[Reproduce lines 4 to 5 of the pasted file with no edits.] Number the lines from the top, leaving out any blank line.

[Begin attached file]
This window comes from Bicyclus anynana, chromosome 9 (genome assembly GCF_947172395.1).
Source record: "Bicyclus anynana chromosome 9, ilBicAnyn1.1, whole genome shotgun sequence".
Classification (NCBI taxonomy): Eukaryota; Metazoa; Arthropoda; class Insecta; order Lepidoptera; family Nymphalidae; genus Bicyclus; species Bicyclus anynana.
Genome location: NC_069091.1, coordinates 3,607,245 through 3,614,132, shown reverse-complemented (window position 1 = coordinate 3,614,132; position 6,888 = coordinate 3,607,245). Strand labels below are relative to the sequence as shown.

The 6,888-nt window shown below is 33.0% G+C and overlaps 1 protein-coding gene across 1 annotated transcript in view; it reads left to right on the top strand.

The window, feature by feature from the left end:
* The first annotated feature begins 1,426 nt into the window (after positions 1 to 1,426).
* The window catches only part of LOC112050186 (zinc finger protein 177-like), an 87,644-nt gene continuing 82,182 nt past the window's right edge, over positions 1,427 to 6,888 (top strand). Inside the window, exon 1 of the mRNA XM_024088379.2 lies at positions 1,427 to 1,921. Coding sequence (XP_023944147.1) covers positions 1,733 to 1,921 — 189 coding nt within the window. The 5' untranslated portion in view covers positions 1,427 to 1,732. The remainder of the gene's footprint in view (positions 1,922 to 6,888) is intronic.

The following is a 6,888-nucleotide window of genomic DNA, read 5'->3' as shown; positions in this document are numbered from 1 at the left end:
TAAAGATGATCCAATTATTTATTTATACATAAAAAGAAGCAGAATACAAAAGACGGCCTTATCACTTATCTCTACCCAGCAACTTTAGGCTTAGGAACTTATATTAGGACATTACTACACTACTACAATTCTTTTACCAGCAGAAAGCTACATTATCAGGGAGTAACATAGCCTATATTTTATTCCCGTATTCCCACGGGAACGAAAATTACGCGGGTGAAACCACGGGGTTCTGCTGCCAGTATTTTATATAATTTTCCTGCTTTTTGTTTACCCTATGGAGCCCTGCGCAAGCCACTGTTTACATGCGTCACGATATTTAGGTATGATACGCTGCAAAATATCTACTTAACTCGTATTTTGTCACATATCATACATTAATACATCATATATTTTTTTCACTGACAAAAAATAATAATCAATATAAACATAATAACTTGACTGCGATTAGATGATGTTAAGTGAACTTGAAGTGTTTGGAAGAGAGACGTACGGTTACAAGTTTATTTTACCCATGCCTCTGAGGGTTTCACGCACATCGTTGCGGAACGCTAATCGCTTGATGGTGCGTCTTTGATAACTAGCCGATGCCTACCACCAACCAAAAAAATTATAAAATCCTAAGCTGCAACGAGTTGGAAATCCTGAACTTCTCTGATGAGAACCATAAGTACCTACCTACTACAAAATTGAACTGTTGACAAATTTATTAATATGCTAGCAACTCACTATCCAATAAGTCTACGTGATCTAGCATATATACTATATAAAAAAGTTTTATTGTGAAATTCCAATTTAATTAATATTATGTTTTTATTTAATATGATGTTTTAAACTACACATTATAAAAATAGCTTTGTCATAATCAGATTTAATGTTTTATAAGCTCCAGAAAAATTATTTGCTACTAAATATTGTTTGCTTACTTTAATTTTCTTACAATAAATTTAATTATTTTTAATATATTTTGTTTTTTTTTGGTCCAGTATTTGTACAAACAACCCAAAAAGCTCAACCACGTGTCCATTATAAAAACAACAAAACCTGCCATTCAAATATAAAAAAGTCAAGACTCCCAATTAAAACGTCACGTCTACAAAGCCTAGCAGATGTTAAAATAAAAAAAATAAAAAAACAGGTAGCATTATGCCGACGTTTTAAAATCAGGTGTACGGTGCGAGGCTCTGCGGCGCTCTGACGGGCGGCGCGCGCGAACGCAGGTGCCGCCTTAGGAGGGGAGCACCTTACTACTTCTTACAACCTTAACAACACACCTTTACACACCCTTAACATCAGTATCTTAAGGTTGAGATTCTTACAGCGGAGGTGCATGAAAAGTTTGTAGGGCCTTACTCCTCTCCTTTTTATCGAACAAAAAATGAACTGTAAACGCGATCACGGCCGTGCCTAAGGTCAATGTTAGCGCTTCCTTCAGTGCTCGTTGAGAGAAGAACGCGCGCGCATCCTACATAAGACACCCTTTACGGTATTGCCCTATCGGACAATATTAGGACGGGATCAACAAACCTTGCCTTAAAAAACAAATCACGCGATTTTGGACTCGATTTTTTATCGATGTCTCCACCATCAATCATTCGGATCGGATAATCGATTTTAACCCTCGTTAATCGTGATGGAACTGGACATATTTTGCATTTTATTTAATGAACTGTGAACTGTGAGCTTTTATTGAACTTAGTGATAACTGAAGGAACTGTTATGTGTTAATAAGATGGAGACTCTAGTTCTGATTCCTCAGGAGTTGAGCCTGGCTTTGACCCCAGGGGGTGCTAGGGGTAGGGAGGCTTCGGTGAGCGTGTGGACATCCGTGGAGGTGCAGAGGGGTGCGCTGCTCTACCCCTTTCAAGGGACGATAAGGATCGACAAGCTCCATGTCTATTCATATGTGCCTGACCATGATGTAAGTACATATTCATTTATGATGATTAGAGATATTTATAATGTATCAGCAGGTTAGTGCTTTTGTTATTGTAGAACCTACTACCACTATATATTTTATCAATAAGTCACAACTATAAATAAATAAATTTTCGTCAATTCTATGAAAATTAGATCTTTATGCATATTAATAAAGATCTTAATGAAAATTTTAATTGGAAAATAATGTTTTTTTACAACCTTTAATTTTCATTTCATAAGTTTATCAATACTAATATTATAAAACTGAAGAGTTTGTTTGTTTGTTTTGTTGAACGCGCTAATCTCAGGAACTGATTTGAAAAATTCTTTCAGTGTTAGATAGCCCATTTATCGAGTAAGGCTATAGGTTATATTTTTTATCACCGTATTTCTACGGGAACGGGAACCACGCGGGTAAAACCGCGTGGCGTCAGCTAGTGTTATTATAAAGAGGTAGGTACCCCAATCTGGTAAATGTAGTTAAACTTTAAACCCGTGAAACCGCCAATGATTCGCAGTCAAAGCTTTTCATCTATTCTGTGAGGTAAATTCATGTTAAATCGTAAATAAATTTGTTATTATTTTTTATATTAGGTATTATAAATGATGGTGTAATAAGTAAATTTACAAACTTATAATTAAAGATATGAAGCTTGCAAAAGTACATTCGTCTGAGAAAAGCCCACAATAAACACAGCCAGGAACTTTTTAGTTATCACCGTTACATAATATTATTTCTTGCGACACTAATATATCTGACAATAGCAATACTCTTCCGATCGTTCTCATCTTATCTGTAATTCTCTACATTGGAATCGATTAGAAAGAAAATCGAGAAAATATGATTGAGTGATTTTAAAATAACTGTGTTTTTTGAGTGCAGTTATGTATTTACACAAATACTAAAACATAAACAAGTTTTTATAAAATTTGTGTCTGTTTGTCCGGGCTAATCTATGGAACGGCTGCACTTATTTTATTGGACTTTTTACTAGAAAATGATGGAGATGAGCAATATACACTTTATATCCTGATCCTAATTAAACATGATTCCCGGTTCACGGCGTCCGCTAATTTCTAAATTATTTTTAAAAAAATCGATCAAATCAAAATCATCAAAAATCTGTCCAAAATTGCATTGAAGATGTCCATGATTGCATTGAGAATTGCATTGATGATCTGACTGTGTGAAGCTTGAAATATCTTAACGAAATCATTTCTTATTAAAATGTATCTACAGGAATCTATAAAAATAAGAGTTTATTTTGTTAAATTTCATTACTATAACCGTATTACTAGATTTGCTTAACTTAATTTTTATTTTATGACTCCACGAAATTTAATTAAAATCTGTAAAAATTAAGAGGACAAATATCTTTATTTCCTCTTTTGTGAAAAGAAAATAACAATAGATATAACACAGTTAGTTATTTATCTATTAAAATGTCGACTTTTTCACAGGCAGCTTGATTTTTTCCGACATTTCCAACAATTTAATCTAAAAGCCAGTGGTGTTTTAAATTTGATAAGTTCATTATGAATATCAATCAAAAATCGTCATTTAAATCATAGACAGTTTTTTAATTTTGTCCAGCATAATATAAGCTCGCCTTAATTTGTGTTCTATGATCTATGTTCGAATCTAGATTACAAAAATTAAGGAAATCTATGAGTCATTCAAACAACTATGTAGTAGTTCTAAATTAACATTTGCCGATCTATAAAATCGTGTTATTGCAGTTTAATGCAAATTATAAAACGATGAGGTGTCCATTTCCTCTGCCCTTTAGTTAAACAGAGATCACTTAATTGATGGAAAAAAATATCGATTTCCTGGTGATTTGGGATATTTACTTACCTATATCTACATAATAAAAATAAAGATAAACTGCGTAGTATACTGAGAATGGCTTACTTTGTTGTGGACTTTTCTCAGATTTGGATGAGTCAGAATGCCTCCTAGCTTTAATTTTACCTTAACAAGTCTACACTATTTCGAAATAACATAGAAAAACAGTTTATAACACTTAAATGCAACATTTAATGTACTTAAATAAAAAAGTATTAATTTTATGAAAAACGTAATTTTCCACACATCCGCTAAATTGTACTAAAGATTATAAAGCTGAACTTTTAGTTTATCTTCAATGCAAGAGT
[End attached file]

Genome location: NC_069091.1, coordinates 3,607,245 through 3,614,132, shown reverse-complemented (window position 1 = coordinate 3,614,132; position 6,888 = coordinate 3,607,245). Strand labels below are relative to the sequence as shown.

The 6,888-nt window shown below is 33.0% G+C and overlaps 1 protein-coding gene across 1 annotated transcript in view; it reads left to right on the top strand.